Why do some ideas only come to you when you’re under a tremendous amount of pressure? At the Ploughshares blog, S. Hope Mills reflects on the importance of deadlines, which may explain (according to Guardian columnist Robert Crum) why Dickens chose to serialize his novels.
In his write up here of an important, but overlooked essay on copyright by Lewis Hyde, guest contributor Craig Fehrman noted that the Hyde essay had been downloaded only 746 times in nearly four years. Now, after the piece here about it, and subsequent linking by Boing Boing, the essay is the second most popular on the Social Science Research Network.
It’s two weeks past Mardi Gras, so you’re probably ready to revisit New Orleans by now. Good timing. Narrative.ly has a week’s worth of stories on the Big Easy, entitled “Beyond Bourbon Street.” (Related: I recommend reading Tulane’s Richard Campanella’s recent piece for Design Observer: “Hating Bourbon Street.”)
For years, Jang Jin Sung traveled within Kim Jong-il’s inner circle. As North Korea’s official poet laureate, he was tasked with “writing epic poems for [the] dictator … and overseeing inter-Korean espionage.” But in 2004, fearing a charge of treason, Sung fled the country, becoming one of the nation’s most high-profile defectors. Recently, Sung – who just published his memoir – spoke with Maclean’s about his life, his escape, and literature.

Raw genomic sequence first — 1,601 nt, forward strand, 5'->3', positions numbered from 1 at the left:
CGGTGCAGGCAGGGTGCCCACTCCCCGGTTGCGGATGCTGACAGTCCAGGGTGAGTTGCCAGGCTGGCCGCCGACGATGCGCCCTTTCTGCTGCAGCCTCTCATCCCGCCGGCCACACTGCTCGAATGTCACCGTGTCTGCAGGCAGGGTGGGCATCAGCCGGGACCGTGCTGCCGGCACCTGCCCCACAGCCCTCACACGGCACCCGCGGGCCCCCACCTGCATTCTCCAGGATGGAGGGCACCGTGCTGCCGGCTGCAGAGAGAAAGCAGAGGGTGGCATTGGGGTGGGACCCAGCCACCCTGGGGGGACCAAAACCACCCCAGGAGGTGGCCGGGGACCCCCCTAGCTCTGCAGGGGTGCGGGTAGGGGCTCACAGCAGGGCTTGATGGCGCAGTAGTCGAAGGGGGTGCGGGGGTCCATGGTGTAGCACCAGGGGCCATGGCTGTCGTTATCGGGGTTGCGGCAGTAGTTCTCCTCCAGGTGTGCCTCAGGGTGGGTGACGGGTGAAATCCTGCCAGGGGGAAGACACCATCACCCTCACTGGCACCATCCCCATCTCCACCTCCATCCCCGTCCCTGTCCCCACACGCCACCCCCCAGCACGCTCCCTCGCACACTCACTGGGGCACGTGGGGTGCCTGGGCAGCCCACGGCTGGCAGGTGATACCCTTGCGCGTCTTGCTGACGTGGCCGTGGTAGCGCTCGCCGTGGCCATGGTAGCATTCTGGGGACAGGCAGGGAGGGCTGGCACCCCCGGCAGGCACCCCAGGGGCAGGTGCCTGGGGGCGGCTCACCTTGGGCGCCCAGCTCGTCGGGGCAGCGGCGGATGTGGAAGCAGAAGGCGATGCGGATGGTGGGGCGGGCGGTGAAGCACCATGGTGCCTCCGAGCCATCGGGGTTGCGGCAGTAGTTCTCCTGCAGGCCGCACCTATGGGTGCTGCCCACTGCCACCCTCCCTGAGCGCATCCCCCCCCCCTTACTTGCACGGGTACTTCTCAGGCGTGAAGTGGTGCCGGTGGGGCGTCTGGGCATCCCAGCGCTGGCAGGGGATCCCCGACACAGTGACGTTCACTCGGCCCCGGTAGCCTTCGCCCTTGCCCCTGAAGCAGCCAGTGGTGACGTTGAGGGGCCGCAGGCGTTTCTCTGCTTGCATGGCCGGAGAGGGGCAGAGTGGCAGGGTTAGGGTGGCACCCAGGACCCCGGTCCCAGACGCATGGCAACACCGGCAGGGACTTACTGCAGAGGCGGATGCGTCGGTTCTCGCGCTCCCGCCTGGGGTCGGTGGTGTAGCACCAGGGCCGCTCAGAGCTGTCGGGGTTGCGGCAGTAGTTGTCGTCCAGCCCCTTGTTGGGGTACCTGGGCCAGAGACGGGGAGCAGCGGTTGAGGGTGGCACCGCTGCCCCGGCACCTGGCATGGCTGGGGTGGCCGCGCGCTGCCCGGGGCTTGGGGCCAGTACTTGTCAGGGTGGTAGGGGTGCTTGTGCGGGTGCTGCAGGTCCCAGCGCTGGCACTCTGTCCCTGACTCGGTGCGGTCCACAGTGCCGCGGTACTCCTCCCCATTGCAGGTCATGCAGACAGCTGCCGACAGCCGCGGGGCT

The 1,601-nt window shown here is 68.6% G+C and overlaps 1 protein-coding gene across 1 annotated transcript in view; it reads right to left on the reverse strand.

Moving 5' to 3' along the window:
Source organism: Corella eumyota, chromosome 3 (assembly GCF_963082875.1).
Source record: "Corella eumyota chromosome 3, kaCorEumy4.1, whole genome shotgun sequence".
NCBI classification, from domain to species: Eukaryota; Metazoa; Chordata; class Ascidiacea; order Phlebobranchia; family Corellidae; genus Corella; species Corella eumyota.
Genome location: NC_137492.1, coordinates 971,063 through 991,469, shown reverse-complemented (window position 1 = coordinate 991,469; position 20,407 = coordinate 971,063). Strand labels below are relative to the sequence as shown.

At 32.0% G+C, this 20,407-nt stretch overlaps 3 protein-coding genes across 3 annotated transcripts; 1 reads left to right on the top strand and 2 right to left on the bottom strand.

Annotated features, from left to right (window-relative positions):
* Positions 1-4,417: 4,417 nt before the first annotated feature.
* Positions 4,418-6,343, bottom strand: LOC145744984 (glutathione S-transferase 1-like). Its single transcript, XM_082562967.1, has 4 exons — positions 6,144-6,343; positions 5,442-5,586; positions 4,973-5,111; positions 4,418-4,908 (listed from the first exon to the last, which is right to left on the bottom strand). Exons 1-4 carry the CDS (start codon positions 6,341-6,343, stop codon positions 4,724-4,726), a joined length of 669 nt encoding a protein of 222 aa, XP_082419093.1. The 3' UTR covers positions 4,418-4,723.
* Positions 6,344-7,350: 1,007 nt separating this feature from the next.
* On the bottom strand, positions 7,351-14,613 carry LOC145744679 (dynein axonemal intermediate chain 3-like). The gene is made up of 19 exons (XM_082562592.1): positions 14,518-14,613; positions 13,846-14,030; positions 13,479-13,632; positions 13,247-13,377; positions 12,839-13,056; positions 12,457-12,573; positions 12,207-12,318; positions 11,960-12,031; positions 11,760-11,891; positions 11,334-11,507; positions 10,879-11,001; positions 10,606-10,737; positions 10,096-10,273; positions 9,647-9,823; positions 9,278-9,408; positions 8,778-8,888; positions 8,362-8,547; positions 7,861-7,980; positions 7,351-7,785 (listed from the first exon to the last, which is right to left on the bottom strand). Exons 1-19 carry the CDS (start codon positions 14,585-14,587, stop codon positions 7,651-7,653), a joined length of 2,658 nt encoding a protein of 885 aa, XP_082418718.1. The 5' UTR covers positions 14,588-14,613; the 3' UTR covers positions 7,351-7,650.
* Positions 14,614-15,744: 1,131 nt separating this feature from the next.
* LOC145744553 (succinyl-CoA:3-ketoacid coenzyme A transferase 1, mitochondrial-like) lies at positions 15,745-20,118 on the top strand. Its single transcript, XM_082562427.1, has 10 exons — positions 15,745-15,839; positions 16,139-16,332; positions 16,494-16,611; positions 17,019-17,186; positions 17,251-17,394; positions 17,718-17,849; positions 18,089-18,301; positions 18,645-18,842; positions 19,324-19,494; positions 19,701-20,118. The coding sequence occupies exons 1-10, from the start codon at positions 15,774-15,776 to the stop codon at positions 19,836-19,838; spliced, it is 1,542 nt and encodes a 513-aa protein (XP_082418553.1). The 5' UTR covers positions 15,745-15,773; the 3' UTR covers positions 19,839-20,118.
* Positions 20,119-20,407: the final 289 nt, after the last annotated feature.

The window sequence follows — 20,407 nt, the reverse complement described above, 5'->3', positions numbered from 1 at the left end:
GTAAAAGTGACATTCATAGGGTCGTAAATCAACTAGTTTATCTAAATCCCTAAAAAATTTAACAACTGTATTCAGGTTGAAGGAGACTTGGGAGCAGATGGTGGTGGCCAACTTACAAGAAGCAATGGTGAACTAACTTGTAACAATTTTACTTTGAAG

Michael Wolff’s palace intrigue book Fire and Fury: Inside the Trump Whitehouse has dominated the news cycle this week. After receiving a cease-and-desist letter, publisher Henry Holt and Co. responded by pushing the publication date up four days. Currently #1 on Amazon’s Bestseller list, many independent booksellers say they have sold all their copies as well.
Koa Beck’s father gave her a copy of Erica Jong’s Fear of Flying when she was 15 years old. Depending on your persuasion, this was either a brilliant idea or an awful parental blunder. Regardless, Beck says the book (aided by The Bell Jar and Diary of a Mad Housewife) helped her understand that “the game was rigged, that everyone was lying, [and] that there was so much more to being a woman than what society said there was.”